Spring has been oddly slow to arrive this year.
This was the third nice weekend of the spring, and on Saturday I drove down to Baltimore so I could poke around Loudon Park Cemetery, where my great-grandfather, among others, is buried.
I had two goals. First, I wanted to clean out the flower holders at my great-great-grandmother Susan’s grave. I had examined them the last time I was there, in August, and left flowers, and even then there was years of leaves and grass clippings and detritus in there. And second, I wanted to locate my great-grandfather’s brother Arthur, whom I’d been unable to locate (though, on my first visit there in almost two decades back in May, I’d found a brother, Maurice, I didn’t even know was there).
Of cleaning the flower holders, there’s very little to say. The Boswell monument, where my great-great-grandmother Susan Gardner is buried, has flower holders on both the eastern and the western sides of the pillar. In August I found there were coffee cans, very rusty and old, in both, and they were still there. I put on rubber gloves, extracted the cans, and began scooping out what was down in the flower holders. With the flower holder on the eastern face of the Boswell monument I was able to clean it out down to about a foot. On the western side of the monument, I could only go about eight inches due to the part of the coffee can I could not extract because it was embedded in dirt. Had I something that I could have used to chip away at the dirt and free the bottom half of the coffee can I would have, but I didn’t want to damage the can. It’s an artifact of sorts, left at some indeterminate point in the past, by some unknown person who knew or loved or remembered the people who were buried here, and I had no right to destroy it by trying to remove it. When I finished, I put the two cans, rusty and old, back in the flower holders, tied up my garbage bag, and planned my next step — locating Arthur Gardner.
The information I had for Arthur’s location wasn’t entirely helpful. “He’s on the other side of the cemetery” — okay, the other side, from where? Loudon Park is 350 acres. “He’s by the railroad tracks,” was the other bit of direction I got, but that didn’t seem helpful, either. The railroad tracks run along the southeastern edge of Loudon Park — while at my great-great-grandmother’s grave I can watch the Amtrak go by (and it’s occurred to me that, if only I’d known to look, I could have seen her grave from a speeding train in years past) and I will wave at the passengers as it goes — but there’s a lot of sections along the tracks to explore, and then there are sections that aren’t adjacent to the tracks but are still “by the railroad tracks.” In short, I didn’t see “by the railroad tracks” as particularly limiting, and in August I’d gone looking in the sections that were adjacent to the tracks, notably YY, U, R, and RRR, and turned up nothing.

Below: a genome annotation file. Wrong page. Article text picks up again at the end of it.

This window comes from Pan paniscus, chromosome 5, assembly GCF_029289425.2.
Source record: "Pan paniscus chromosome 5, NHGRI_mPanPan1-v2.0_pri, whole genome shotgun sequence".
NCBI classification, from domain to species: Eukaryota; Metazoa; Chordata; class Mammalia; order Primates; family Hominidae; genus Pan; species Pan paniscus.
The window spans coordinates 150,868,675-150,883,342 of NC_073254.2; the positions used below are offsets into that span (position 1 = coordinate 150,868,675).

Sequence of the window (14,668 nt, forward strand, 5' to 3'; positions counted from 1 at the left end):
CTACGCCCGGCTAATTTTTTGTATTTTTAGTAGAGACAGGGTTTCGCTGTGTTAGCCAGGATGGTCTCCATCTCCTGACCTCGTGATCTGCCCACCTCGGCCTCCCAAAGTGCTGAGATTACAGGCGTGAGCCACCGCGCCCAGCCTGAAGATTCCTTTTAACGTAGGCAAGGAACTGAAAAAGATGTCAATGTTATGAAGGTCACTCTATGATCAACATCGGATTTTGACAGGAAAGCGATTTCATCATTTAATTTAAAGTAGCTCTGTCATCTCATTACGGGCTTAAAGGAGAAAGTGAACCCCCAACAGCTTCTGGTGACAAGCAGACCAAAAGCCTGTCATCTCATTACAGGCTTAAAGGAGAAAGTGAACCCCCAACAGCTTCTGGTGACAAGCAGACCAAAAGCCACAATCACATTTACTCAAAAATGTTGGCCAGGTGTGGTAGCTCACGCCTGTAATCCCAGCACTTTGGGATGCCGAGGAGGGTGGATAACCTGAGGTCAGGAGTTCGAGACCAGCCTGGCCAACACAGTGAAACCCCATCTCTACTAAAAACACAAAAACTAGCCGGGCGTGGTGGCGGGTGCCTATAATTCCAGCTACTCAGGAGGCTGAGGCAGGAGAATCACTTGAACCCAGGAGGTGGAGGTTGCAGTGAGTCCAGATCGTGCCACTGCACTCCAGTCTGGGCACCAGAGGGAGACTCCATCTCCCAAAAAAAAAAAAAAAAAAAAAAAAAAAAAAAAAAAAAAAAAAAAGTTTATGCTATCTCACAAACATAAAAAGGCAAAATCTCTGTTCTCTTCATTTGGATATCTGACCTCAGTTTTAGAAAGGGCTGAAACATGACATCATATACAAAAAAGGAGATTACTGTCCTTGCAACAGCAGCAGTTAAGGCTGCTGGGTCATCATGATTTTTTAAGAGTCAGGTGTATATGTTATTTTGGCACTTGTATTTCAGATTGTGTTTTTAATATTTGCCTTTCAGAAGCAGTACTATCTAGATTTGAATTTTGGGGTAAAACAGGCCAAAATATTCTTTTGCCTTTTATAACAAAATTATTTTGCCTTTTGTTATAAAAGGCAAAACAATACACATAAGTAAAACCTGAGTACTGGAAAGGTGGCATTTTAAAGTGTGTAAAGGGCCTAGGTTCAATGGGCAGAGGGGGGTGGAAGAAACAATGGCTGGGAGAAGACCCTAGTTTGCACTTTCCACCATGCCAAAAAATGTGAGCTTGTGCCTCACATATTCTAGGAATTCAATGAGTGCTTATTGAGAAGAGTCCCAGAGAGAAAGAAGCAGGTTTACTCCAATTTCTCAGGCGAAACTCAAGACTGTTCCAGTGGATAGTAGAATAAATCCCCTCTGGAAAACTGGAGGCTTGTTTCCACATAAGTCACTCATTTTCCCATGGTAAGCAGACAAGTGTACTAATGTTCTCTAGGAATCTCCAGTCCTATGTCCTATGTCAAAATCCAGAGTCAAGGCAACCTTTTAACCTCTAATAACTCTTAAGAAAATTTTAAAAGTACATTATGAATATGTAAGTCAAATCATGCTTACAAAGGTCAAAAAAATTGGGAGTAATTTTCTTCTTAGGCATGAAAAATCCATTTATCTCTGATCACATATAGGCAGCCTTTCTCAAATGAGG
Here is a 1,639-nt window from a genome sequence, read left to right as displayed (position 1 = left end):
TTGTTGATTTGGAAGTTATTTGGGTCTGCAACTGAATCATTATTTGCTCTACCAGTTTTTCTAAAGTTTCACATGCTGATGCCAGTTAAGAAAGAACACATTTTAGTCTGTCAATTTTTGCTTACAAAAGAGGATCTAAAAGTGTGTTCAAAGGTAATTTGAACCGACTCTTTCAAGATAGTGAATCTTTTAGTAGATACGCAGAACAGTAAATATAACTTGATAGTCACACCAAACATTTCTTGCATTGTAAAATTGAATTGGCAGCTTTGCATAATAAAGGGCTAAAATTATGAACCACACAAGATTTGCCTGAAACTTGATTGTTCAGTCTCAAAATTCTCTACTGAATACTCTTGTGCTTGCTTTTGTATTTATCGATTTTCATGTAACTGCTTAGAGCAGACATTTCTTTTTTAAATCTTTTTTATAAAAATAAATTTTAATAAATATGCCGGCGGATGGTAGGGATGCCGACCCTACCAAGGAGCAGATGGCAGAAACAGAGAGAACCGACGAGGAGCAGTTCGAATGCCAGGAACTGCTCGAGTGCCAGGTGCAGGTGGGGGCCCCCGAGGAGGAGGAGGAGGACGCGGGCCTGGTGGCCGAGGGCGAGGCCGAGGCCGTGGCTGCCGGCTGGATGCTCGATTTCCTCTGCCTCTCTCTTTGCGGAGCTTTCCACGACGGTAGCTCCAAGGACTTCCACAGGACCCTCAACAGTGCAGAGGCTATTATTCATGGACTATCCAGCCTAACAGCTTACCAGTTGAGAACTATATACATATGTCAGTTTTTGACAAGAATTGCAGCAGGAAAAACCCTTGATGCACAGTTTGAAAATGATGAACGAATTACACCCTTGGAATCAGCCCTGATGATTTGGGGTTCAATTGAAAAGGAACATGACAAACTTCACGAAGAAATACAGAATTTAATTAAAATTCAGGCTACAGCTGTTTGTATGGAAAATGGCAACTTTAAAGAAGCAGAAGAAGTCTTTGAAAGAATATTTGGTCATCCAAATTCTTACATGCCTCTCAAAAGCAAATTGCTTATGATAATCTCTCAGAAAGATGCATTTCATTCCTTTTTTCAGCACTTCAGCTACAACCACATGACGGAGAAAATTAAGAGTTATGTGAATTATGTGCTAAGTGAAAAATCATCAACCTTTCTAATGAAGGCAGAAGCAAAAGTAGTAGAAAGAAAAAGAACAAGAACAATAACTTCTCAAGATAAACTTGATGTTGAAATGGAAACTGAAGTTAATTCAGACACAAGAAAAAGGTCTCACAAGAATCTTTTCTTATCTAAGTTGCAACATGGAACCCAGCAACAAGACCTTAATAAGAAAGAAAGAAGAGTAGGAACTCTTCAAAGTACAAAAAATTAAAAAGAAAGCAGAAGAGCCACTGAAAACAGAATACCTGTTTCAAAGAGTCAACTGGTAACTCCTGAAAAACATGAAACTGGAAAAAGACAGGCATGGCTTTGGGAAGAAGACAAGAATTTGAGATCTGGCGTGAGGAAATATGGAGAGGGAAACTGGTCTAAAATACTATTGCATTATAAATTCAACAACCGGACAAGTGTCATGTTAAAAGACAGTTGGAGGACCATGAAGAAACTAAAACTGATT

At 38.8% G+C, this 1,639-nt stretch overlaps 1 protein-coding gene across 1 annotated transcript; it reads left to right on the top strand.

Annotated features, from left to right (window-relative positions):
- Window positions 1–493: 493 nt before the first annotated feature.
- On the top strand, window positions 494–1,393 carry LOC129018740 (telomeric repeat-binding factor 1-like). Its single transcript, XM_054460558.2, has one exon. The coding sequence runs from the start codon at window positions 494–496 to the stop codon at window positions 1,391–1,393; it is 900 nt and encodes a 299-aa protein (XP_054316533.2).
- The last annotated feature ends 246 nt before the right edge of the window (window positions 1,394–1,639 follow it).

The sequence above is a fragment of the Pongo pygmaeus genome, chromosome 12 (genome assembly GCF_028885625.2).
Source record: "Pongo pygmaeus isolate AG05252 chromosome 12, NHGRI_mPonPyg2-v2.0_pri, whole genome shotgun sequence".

Therefore, I decided, I would tackle two sections “by the tracks” that weren’t adjacent — RR and Whatcoat. Whatcoat, named after Baltimore’s Whatcoat Methodist Episcopal Church (now a Baptist church), whose cemetery was relocated to Loudon Park in the 1870s, was itself named after Richard Whatcoat, an early Methodist Bishop during the early years of the Republic. And RR, the section across the access road from Whatcoat. Standing at my great-great-grandmother’s grave, looking across into RR, the railroad tracks’ fence loomed in the background, beyond the graves and edged by trees ready to bud.